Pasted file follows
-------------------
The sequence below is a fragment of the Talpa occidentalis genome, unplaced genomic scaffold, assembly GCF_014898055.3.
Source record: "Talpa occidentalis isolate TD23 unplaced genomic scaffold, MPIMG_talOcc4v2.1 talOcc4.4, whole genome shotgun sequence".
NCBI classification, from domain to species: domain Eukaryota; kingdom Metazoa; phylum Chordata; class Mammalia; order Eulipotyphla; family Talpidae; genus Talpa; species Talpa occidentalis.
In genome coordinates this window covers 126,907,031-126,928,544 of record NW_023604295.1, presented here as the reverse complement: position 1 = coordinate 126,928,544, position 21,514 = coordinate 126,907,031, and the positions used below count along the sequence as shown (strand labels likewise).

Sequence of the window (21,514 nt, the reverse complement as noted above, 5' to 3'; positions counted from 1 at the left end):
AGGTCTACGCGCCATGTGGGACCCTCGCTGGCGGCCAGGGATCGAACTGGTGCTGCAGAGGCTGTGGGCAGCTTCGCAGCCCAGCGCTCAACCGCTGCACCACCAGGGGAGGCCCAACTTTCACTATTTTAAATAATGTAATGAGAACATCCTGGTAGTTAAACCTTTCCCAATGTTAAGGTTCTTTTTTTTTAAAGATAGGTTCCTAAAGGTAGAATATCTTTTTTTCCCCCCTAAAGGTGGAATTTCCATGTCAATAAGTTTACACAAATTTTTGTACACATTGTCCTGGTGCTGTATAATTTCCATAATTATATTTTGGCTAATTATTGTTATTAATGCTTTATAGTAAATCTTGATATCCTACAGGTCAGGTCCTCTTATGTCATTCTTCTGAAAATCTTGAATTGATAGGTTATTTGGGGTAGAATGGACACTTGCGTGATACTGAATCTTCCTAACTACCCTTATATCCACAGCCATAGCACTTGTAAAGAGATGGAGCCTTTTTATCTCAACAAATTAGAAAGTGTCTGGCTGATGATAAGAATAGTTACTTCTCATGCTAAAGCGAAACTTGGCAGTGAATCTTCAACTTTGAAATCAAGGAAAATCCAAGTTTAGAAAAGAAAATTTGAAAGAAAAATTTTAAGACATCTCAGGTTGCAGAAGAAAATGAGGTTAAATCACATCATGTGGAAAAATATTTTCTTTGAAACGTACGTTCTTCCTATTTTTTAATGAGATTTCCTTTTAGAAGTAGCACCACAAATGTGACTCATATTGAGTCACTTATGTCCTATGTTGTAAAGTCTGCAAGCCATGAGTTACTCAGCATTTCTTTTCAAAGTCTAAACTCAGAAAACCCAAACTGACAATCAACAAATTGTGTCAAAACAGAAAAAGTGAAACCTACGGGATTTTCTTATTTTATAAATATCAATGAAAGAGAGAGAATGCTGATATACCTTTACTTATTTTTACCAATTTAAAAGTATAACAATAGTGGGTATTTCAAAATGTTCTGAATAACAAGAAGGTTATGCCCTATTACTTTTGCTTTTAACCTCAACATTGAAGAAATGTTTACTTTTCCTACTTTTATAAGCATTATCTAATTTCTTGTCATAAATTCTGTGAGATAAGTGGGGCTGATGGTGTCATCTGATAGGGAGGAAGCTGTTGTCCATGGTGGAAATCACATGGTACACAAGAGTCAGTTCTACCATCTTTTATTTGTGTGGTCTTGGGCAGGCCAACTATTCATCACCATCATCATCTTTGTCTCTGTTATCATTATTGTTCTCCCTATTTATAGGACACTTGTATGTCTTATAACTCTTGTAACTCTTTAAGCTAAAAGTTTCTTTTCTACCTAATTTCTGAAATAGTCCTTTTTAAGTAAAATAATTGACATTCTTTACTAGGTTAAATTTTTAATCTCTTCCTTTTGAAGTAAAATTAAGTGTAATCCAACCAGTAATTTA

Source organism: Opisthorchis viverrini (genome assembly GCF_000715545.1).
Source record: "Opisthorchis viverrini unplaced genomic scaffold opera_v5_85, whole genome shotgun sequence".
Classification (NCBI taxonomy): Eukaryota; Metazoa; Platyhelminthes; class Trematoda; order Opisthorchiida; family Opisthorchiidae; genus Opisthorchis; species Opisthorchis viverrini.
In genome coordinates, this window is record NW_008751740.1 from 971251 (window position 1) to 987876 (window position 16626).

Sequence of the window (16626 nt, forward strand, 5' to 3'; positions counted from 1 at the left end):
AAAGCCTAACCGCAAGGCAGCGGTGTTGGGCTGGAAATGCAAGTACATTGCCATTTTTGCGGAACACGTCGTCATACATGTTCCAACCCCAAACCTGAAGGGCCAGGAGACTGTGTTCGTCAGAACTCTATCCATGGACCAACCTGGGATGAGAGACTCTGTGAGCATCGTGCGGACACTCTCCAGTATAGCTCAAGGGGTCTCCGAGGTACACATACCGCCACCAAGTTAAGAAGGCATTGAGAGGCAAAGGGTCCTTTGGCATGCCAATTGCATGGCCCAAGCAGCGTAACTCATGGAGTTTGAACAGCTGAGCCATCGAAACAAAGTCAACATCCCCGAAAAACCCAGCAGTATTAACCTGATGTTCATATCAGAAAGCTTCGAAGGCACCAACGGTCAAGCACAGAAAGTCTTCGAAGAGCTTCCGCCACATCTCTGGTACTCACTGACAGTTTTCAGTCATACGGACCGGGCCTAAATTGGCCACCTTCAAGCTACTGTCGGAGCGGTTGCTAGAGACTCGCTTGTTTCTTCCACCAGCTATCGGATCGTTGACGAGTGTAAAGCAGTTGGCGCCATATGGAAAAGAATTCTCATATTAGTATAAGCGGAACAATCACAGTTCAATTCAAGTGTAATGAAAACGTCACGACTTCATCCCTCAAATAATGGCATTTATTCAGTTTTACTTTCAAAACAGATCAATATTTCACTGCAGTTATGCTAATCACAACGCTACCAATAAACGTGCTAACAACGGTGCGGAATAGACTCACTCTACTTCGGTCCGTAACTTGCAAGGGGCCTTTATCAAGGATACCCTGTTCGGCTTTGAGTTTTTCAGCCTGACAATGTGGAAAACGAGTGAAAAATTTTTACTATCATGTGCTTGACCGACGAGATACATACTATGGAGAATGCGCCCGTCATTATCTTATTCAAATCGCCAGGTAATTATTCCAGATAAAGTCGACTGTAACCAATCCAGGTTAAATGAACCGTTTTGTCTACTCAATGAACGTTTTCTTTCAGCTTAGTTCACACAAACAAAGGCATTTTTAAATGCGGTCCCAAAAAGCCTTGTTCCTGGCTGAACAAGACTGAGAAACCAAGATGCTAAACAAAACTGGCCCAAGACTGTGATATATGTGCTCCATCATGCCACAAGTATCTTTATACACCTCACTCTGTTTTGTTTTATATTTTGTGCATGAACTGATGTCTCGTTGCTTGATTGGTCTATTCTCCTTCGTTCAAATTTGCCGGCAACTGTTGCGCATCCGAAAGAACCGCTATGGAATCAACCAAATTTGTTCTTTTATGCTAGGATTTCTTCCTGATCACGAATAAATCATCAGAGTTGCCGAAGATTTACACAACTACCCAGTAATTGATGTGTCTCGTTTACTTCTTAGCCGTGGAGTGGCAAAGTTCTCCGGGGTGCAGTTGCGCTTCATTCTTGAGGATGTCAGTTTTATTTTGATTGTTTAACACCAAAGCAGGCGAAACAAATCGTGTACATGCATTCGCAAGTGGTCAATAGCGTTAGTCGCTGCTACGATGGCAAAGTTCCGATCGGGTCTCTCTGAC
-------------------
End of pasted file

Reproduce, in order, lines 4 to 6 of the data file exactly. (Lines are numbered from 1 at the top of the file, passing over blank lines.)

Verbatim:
In genome coordinates this window covers 126,907,031-126,928,544 of record NW_023604295.1, presented here as the reverse complement: position 1 = coordinate 126,928,544, position 21,514 = coordinate 126,907,031, and the positions used below count along the sequence as shown (strand labels likewise).

Sequence of the window (21,514 nt, the reverse complement as noted above, 5' to 3'; positions counted from 1 at the left end):
AGGTCTACGCGCCATGTGGGACCCTCGCTGGCGGCCAGGGATCGAACTGGTGCTGCAGAGGCTGTGGGCAGCTTCGCAGCCCAGCGCTCAACCGCTGCACCACCAGGGGAGGCCCAACTTTCACTATTTTAAATAATGTAATGAGAACATCCTGGTAGTTAAACCTTTCCCAATGTTAAGGTTCTTTTTTTTTAAAGATAGGTTCCTAAAGGTAGAATATCTTTTTTTCCCCCCTAAAGGTGGAATTTCCATGTCAATAAGTTTACACAAATTTTTGTACACATTGTCCTGGTGCTGTATAATTTCCATAATTATATTTTGGCTAATTATTGTTATTAATGCTTTATAGTAAATCTTGATATCCTACAGGTCAGGTCCTCTTATGTCATTCTTCTGAAAATCTTGAATTGATAGGTTATTTGGGGTAGAATGGACACTTGCGTGATACTGAATCTTCCTAACTACCCTTATATCCACAGCCATAGCACTTGTAAAGAGATGGAGCCTTTTTATCTCAACAAATTAGAAAGTGTCTGGCTGATGATAAGAATAGTTACTTCTCATGCTAAAGCGAAACTTGGCAGTGAATCTTCAACTTTGAAATCAAGGAAAATCCAAGTTTAGAAAAGAAAATTTGAAAGAAAAATTTTAAGACATCTCAGGTTGCAGAAGAAAATGAGGTTAAATCACATCATGTGGAAAAATATTTTCTTTGAAACGTACGTTCTTCCTATTTTTTAATGAGATTTCCTTTTAGAAGTAGCACCACAAATGTGACTCATATTGAGTCACTTATGTCCTATGTTGTAAAGTCTGCAAGCCATGAGTTACTCAGCATTTCTTTTCAAAGTCTAAACTCAGAAAACCCAAACTGACAATCAACAAATTGTGTCAAAACAGAAAAAGTGAAACCTACGGGATTTTCTTATTTTATAAATATCAATGAAAGAGAGAGAATGCTGATATACCTTTACTTATTTTTACCAATTTAAAAGTATAACAATAGTGGGTATTTCAAAATGTTCTGAATAACAAGAAGGTTATGCCCTATTACTTTTGCTTTTAACCTCAACATTGAAGAAATGTTTACTTTTCCTACTTTTATAAGCATTATCTAATTTCTTGTCATAAATTCTGTGAGATAAGTGGGGCTGATGGTGTCATCTGATAGGGAGGAAGCTGTTGTCCATGGTGGAAATCACATGGTACACAAGAGTCAGTTCTACCATCTTTTATTTGTGTGGTCTTGGGCAGGCCAACTATTCATCACCATCATCATCTTTGTCTCTGTTATCATTATTGTTCTCCCTATTTATAGGACACTTGTATGTCTTATAACTCTTGTAACTCTTTAAGCTAAAAGTTTCTTTTCTACCTAATTTCTGAAATAGTCCTTTTTAAGTAAAATAATTGACATTCTTTACTAGGTTAAATTTTTAATCTCTTCCTTTTGAAGTAAAATTAAGTGTAATCCAACCAGTAATTTA